Diffusion of Potassium Ions through the KcsA K+ Channel
Ion channels assist and control the diffusion of ions through biological membranes. Potassium channels permit millions of potassium ions -- but not sodium ions -- to cross the membrane per second. How is such remarkable selectivity achieved given that the ionic radius of Na+ is 0.4 Å smaller than that of K+?
The protein stabilizes dehydrated potassium ions in the selectivity filter. The structure of the KcsA K+ channel reveals eight oxygens surrounding each ion binding site, with four oxygens above and four below each site. These eight oxygen ligands are organized as twisted cube and thus are a beautiful mimic of the inner hydration shell of the potassium ion.
Twenty oxygen atoms (red) line the wall of the selectivity filter. The backbone of each polypeptide chains is colored green. One fully hydrated K+ (purple) is poised at the entrance to the selectivity filter. It is loosely held in a distinct negative potential energy well created by the protein microenvironment. All the waters in the second hydration shell are disordered and are not visible.
Note that all the oxygen atoms of the protein are from the axis, just as the water molecules in the first hydration shell. Thus, the oxygen atoms of the protein are positioned to stabilize dehydrated potassium ions as they diffuse through the selectivity filter.
Hydration of "free" potassium ion vs. "solvation" of ion in the selectivity filter. "twisted cube" traces.
A hydrated sodium ion is too large to fit through the selectivity filter, and a desolvated sodium ion, because of its smaller ionic radius, would only interact with two or three oxygen atoms if it were in the selectivity filter. Thus, Na+ is more stable in an aqueous environment than it would be in the selectivity filter.
There are four binding sites for K+ in the selectivity filter. The ions are stripped of their hydration shells as they enter the selectivity and then resolvated by oxygen atoms in the filter. At each site the K+ is coordinated to 8 oxygen atoms. The cation jumps from one site to another.
flux of potassium ions.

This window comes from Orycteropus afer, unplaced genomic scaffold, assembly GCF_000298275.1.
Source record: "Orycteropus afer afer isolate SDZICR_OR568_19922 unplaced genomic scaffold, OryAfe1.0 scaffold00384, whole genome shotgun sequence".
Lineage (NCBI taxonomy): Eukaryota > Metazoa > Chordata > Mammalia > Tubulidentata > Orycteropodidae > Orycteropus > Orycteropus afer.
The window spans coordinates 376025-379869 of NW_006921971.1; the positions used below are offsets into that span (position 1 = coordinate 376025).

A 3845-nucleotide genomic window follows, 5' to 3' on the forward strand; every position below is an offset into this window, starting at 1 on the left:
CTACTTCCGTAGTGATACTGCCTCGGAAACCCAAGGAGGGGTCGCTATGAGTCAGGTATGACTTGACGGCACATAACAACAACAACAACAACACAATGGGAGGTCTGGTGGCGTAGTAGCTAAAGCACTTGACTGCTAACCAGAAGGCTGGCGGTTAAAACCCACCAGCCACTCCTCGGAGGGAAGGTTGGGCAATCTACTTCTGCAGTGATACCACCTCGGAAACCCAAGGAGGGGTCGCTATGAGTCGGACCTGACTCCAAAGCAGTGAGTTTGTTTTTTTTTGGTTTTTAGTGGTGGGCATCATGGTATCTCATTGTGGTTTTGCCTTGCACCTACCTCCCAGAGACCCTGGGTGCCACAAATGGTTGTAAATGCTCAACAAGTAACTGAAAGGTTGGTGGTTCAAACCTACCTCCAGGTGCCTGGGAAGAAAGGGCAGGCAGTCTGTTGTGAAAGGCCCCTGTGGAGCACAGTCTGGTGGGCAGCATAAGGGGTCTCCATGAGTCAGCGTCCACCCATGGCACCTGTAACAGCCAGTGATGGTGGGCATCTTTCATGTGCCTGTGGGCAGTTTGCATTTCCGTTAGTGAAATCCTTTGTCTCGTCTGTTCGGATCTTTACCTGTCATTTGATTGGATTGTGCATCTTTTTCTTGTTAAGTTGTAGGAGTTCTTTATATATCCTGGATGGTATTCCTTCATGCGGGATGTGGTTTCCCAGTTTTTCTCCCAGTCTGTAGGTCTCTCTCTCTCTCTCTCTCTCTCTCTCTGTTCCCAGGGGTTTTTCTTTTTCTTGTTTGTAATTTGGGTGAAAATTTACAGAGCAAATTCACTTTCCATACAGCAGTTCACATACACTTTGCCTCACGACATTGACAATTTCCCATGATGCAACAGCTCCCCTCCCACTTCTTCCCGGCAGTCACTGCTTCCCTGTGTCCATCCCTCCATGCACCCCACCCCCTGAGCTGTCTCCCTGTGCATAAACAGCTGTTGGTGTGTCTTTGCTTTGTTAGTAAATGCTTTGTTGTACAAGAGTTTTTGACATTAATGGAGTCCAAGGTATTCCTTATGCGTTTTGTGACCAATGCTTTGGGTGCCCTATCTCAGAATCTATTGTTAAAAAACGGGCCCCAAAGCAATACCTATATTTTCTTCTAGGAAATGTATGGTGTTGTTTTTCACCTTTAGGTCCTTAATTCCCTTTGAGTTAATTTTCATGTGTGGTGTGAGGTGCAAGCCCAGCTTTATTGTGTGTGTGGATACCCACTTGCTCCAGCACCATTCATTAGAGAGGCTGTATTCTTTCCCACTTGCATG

The selectivity filter is flexible enough so that the carbonyls that substitute for the hydration shell can move slightly as a K+ ion jumps from one site to the next. However, the filter cannot adopt a conformation which would allow dehydration of sodium ions.
The protein provides substantial stabilization to the potassium ions through ion-dipole interactions with protein backbone carbonyl groups, thereby compensating them for their loss of very favorable interactions with water outside the membrane.
Ions in aqueous solutions are hydrated through strong ion-dipole interactions with the water dipole. The first hydration shell is very labile, is in fast exchange with the second shell, and is not rigid. The hydration of ions has a strong influence on charge-charge and charge-dipole interactions and plays a dominant role in such matters as binding of cations to negatively charged groups in proteins and nucleic acids.
The hydration shell around charged groups in proteins and nucleic acids always involves hydrogen bonding as well as charge-charge interactions.
Ionic hydration dynamics play a central role in the mechanism of ion transport through membrane ion channels. The selectivity filter of K+ channel provides substantial stabilization to the potassium ions through ion-dipole interactions with protein backbone carbonyl groups, thereby compensating them for their loss of very favorable interactions with water outside the membrane. A solvated sodium ion is too large to fit through the selectivity filter, and a desolvated sodium ion, because of its smaller ionic radius, would only interact with two or three oxygen atoms if it were in the selectivity filter. Thus, a fully hydrated Na+ is more stable outside the K+ channel than it would be in the selectivity filter.